Competition Shows Rosé Rising Through The Ranks

 


Rosé would like you to know she's no longer that sweet, pink stuff you know as “blush”.
 
This past week, Napa Valley Register contributor Bob Ecks covered the results of March's Rose Wine Competition in Healdsburg. Along with the competition's results and the impressions of the contest's judges, Ecks included a brief history of rosés modest ascension from lowbrow plonk to the dignified lady she is today.
 
He first become interested in rosé during a trip to Provence. Upon returning home to California, Ecks said he “sought out American rosés and found very few 'modern' wines – that is, good dry crisp and tasty rosés unlike the preponderance of sweet, weak and mass produced 'blush' wines of the past.”
 
That trip to Provence and the resulting search for good American rosés eventually led him to found the Rosé Wine Competition in 2013. Entries were California-only. 
 
Impressed with the turnout from the first and second competitions, Ecks expanded the 2015 competition to wines from the entire United States.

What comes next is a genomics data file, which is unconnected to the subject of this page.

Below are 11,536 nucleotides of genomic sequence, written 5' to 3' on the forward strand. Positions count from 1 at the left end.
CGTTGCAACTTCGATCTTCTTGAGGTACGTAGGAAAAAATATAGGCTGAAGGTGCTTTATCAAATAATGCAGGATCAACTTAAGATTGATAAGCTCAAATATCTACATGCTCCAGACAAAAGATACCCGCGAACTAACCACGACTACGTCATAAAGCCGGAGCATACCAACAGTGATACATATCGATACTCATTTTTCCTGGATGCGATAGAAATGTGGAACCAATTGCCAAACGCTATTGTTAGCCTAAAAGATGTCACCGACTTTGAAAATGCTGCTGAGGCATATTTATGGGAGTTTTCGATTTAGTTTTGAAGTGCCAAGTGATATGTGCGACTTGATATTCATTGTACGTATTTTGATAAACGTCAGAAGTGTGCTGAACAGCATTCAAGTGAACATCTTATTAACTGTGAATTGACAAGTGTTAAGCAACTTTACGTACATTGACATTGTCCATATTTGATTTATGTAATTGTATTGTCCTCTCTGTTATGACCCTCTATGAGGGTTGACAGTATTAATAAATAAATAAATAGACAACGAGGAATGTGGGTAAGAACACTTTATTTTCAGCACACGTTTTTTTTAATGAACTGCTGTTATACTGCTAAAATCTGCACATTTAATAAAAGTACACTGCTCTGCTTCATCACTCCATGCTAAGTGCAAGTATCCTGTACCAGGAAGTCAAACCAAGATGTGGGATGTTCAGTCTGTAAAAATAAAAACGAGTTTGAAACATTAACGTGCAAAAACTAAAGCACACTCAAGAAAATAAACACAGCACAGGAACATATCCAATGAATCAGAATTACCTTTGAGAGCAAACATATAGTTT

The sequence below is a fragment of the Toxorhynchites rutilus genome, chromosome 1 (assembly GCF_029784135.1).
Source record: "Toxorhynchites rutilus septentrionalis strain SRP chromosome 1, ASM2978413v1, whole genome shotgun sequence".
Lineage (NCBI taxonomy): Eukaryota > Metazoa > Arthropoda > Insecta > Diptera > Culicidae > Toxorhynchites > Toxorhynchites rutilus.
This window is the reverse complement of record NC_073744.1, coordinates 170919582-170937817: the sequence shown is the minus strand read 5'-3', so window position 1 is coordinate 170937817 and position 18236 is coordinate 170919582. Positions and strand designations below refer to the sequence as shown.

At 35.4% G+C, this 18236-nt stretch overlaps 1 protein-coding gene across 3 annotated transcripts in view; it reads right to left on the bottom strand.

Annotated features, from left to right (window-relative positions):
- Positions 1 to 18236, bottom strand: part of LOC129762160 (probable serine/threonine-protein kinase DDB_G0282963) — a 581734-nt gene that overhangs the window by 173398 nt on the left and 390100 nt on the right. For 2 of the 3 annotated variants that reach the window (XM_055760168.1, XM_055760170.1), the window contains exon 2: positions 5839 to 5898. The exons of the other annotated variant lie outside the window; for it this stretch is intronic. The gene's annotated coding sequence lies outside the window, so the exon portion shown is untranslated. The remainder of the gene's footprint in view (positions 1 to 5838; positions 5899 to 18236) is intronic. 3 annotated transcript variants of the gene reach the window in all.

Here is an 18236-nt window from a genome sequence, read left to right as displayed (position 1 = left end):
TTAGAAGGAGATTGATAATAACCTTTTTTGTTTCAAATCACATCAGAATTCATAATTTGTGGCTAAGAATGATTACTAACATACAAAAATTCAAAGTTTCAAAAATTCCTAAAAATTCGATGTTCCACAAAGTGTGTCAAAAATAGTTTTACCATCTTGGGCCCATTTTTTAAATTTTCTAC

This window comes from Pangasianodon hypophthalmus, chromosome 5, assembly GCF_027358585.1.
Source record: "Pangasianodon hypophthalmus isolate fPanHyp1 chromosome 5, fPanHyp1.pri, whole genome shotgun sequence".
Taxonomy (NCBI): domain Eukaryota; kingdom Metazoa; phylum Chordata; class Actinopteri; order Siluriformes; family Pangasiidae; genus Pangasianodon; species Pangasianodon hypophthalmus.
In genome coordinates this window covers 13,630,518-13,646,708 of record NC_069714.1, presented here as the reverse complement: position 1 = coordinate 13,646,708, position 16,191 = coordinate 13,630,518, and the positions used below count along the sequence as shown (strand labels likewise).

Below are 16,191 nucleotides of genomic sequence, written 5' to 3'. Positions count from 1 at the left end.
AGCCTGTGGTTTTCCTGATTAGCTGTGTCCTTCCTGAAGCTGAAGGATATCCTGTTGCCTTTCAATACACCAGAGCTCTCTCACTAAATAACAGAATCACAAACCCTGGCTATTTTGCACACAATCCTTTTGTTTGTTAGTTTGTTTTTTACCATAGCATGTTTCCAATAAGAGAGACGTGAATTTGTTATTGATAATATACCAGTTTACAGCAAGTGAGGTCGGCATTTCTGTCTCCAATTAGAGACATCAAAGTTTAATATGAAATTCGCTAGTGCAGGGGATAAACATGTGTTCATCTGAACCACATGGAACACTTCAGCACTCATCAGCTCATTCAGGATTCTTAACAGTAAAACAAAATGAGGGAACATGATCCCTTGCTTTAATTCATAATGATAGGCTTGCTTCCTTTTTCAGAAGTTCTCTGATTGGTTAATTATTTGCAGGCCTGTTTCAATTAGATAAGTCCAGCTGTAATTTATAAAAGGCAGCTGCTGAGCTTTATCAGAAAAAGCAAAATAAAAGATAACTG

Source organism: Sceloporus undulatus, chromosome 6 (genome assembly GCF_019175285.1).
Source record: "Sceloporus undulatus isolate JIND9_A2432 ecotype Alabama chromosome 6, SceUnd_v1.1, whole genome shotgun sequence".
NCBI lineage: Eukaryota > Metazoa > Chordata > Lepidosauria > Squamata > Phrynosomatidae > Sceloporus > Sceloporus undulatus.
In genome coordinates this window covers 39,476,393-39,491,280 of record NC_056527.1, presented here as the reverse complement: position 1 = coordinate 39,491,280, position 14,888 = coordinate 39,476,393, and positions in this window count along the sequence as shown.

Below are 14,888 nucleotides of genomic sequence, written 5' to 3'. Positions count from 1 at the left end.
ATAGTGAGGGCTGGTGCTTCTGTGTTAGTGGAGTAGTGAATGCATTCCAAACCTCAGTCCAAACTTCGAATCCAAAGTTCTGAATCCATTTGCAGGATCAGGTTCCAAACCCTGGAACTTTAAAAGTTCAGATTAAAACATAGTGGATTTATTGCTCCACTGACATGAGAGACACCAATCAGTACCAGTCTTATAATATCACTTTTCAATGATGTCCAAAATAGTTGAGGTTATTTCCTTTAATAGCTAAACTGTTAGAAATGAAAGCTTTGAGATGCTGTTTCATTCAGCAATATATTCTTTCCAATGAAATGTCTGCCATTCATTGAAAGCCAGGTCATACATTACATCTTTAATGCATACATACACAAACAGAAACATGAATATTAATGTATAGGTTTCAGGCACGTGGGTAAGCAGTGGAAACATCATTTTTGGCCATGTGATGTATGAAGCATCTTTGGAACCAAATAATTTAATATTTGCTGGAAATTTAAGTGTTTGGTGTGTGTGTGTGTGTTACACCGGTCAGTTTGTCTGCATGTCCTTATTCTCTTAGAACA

“Although the majority of submitted wines were from Northern California, we received 192 total entries from 20 different states,” Ecks wrote. 
 
Included in the list of non-California wines was Colorado, Florida, Idaho, Illinois, Indiana, Iowa and 13 other states. 
“During the competition, the flights kept coming out, usually 10 at a time, as the judges looked, smelled, swirled, sampled and spit, then wrote down comments and scores,” Ecks noted. “The colors in this type of wine competition were particularly fun to observe, as glasses ran the gamut for almost clear to pale ocher, apricot, rust, copper, peachy, pink, orange, rogue, fire engine red, magenta, and eve …. dark purple.”
 
Judge Rick Fraga said he the variety was noteworthy.
 
“'I was impressed by the number of rosé wines entered this year,” Fraga told Ecks. “I knew that they had returned to California in a big way over the past few  years, but it is obvious that winemakers from across the U.S. are joining in to the pink wine craze.”
 
The competition divided the entries into two categories: “dry” and “a little sweet”.
 
Martin Ray Vineyards and Winery's 2014 rosé won  Best of Class for the dry category, while Truett Hurst's 2014 rosé won Best of Class for the “a little sweet” category.
 
Judge Parker Wong said the consumers are in the midst of a rosé renaissance. 
 
“As a category, rosé is on fire and consumers can't go wrong with the variety of styles that medalled in this competition,” Wong said. 
 

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